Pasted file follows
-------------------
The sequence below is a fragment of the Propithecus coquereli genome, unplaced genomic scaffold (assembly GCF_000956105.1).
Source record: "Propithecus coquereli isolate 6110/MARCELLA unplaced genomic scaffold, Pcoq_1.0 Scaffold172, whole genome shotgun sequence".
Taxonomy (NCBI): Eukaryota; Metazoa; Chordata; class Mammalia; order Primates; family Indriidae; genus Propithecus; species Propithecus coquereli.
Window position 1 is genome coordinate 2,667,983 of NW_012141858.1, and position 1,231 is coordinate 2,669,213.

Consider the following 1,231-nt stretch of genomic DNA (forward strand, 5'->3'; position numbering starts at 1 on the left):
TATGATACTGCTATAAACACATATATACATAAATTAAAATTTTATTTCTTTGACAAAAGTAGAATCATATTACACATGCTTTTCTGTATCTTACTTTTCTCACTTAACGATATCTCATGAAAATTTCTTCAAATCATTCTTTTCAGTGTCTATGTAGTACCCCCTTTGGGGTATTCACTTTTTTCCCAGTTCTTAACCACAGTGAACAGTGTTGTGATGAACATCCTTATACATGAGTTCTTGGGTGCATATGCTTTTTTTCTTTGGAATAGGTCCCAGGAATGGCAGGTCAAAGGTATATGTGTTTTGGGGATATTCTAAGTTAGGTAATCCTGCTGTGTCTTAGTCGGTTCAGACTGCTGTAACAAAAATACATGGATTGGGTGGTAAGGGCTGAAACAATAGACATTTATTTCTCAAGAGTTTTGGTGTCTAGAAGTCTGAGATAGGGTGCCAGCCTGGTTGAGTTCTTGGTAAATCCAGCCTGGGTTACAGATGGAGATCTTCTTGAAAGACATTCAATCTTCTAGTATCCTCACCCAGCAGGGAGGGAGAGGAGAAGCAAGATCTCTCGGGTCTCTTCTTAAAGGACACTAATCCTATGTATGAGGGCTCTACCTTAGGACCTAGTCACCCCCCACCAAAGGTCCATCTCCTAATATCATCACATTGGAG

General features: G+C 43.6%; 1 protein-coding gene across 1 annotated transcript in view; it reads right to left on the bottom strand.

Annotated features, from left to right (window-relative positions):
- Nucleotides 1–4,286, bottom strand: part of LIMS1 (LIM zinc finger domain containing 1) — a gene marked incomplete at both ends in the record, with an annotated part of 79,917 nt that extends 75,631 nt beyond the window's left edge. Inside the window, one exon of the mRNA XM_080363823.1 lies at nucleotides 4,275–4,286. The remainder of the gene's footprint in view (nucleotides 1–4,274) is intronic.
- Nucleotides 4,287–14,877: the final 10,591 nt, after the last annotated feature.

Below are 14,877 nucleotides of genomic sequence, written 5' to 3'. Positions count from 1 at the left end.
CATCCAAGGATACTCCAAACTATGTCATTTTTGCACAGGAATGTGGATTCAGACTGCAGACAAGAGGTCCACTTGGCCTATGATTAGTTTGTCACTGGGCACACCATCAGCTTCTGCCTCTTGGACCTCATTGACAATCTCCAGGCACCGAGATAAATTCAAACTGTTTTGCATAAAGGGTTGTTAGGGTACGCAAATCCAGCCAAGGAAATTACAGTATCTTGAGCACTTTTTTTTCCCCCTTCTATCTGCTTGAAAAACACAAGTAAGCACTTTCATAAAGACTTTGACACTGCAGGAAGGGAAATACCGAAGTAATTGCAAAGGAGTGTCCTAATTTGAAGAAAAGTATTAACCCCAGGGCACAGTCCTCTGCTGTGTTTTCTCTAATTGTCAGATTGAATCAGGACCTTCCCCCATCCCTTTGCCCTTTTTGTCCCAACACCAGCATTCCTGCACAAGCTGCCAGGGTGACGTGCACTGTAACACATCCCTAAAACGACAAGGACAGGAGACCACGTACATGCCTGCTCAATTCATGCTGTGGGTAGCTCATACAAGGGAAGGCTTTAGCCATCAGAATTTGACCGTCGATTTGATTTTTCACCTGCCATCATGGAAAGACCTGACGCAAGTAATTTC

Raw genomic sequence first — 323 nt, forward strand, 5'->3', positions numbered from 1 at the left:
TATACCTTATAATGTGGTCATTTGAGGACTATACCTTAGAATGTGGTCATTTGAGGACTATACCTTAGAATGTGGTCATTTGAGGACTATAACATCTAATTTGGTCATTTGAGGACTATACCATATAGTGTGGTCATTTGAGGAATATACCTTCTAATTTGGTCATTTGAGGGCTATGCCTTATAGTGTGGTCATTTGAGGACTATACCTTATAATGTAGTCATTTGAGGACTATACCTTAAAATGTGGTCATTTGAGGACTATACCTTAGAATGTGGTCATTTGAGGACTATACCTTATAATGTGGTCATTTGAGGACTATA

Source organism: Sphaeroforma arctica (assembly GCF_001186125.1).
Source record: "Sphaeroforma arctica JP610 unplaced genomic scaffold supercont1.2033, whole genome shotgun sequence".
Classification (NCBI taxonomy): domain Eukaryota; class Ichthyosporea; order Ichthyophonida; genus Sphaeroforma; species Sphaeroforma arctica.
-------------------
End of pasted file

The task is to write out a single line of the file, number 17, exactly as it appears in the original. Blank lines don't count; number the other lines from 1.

Classification (NCBI taxonomy): domain Eukaryota; class Ichthyosporea; order Ichthyophonida; genus Sphaeroforma; species Sphaeroforma arctica.